Go to Mass on Thanksgiving! There is no more fitting action in America on Thanksgiving Day than to do so. Think about the following: The word Eucharist actually means “thanksgiving”. How perfect is that? At the Last Supper, Our Lord gave thanks to the Father in instituting the Eucharist! The Catechism of the Catholic Church tells us that the Eucharist is “…an action of thanksgiving to God.” Above all other instances, when we go to Mass we unite ourselves to Christ Jesus and give the Lord thanks for creating us, for dying for us on the Cross and rising in order to restore to us the gift of eternal life. And in Holy Communion, we receive that same Lord Jesus Body, Blood, Soul, and Divinity in the Eucharist, which again, is thanksgiving! Many Catholic Churches have a Thanksgiving morning Mass. I consider it one of the most emotionally moving experiences of the whole year.
Then consider this fact about history, often times inexplicably left out of the school textbooks. The first American Thanksgiving was actually not a Puritan event celebrated in Massachusetts (by the way, even the famous Squanto the Indian was a Catholic convert, enslaved by the English and subsequently saved by Spanish Franciscans), but was actually celebrated many years earlier in Florida, by means of a very ceremonious Catholic Mass in 1589 at St. Augustine. At that sacred moment in history, Spanish Settlers came together with Native Americans and the Holy Sacrifice of the Mass was celebrated in gratitude to God. (For more information on this, see Taylor Marshall’s excellent blog article, 6 Interesting Catholic Thanksgiving Facts You Need To Know.)
So in light of this, it seems even more fitting that we commemorate Thanksgiving by attending Mass which commemorates and makes really and truly present the once-for-all Paschal Mystery of our Savior. The Thanksgiving event in Massachusetts was momentous and important, a wonderful occasion of thanking our God for his many gifts and blessings, but it was not the first, nor the greatest. Nothing compares to the Mass. Remember, the sacraments, including the Eucharist are not simply an event of the past, they are the means that our Lord, even bodily, remains with us at all times, including today and until his final coming in Glory at the end of Time. Christ is really made present to us, we really touch him as did his disciples, for in every age of the world God made man, the Word made flesh stretches forth his arms to embrace each of us, and most intimately so, in the Holy Eucharist. The Past reaches forth and touches us body, mind, and soul. And we plunge forth into the infinite ocean of God’s loving Mercy, into the 2000 year old depths of the Church. There we find the same loving God that was always there for us, and that is here for us today, tomorrow and for the rest of forever. Thus, can we say that the most profound and grand Thanksgiving meal of all is found at your local Catholic Church.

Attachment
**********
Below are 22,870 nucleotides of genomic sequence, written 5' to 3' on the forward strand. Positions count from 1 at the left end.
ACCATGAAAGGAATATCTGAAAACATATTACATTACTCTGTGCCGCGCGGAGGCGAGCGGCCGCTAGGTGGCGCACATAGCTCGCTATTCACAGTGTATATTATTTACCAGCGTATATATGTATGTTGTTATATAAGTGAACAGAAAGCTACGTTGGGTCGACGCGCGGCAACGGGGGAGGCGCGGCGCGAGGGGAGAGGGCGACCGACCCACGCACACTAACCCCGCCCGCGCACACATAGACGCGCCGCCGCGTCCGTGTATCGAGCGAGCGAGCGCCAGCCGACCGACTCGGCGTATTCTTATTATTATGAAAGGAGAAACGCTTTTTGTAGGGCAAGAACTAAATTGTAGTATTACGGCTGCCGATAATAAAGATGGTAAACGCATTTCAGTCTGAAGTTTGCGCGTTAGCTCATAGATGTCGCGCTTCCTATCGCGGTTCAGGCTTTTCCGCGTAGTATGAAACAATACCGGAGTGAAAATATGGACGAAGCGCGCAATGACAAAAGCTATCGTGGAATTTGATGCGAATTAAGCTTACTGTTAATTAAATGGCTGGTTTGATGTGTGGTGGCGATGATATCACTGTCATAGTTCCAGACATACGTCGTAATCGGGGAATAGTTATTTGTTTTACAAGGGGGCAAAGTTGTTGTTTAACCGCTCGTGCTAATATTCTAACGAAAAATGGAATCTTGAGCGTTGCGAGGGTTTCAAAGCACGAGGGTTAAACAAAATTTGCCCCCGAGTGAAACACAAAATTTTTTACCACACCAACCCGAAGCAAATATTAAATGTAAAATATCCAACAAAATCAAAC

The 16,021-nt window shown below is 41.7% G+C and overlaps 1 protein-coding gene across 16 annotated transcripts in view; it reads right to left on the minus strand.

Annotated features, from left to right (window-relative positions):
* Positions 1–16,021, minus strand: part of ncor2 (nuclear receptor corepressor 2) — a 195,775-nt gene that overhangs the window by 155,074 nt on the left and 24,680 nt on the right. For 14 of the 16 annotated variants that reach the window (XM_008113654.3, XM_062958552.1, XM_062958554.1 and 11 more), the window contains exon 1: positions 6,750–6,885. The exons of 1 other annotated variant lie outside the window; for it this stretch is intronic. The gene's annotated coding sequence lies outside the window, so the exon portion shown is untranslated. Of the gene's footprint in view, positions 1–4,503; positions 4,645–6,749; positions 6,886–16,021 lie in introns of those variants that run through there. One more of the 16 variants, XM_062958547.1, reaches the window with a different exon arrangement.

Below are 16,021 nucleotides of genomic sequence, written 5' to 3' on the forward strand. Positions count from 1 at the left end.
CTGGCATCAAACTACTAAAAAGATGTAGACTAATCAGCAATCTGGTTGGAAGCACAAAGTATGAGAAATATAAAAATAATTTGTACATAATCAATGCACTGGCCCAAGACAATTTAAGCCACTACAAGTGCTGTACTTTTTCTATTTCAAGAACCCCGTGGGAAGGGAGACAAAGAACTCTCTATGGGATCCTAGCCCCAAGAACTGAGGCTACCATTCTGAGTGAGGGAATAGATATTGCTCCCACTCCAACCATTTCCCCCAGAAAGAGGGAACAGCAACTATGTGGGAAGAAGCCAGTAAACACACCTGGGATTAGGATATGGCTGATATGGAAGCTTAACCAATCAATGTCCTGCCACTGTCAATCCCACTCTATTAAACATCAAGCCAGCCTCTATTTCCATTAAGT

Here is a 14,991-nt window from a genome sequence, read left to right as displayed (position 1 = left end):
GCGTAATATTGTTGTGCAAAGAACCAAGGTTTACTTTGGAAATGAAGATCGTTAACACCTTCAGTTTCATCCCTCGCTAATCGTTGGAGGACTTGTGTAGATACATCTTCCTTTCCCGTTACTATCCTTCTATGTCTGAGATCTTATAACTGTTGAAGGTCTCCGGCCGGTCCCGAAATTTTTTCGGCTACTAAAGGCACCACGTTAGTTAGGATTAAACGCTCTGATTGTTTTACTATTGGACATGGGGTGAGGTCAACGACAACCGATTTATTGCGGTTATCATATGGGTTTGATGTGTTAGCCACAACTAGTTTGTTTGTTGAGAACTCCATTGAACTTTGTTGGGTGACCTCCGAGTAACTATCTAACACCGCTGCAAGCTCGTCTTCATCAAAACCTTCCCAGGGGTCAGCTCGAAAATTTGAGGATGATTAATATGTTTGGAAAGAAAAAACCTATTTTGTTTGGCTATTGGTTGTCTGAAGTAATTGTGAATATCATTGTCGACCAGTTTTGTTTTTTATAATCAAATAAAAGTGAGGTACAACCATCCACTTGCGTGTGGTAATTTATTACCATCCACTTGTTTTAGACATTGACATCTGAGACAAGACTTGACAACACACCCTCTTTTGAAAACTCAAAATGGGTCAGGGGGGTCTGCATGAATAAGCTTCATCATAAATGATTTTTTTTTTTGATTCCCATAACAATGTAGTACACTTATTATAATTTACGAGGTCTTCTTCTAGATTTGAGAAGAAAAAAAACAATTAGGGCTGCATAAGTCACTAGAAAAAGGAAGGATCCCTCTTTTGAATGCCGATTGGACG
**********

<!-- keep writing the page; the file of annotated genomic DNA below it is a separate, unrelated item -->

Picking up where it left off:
I must mention that our family has a new tradition of always brining our turkeys in a salt water bath the night before it is cooked. It increases the juiciness of the turkey. And now we have found an improvement on our already young tradition, to this brine we now add orange peels and orange juice along with a few other ingredients per a wonderful American cooking magazine. In light of the fact that the first Thanksgiving was celebrated in Florida, the land of great citrus fruit, including oranges, our citrus brined turkey seems a bit of a harmonization of the Massachusetts and Florida Thanksgivings and a fitting tribute to that wonderful event of September 8th, 1565 when the Catholic Mass poured forth graces upon this One Nation, under God. And for the record, I love cooking my fresh cranberry sauce with orange juice and mandarin oranges, too.
We all have so much to be thankful for! A Happy Thanksgiving to you and yours, with love,